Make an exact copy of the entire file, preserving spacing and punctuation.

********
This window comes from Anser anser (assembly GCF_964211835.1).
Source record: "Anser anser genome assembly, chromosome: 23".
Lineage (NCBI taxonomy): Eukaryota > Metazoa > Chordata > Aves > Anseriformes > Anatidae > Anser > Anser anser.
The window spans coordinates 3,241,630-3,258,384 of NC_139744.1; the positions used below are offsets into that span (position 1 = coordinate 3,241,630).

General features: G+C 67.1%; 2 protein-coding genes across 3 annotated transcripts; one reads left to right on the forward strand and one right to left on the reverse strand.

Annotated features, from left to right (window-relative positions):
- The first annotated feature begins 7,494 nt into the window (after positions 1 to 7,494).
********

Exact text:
This window comes from Anser anser (assembly GCF_964211835.1).
Source record: "Anser anser genome assembly, chromosome: 23".
Lineage (NCBI taxonomy): Eukaryota > Metazoa > Chordata > Aves > Anseriformes > Anatidae > Anser > Anser anser.
The window spans coordinates 3,241,630-3,258,384 of NC_139744.1; the positions used below are offsets into that span (position 1 = coordinate 3,241,630).

General features: G+C 67.1%; 2 protein-coding genes across 3 annotated transcripts; one reads left to right on the forward strand and one right to left on the reverse strand.

Annotated features, from left to right (window-relative positions):
- The first annotated feature begins 7,494 nt into the window (after positions 1 to 7,494).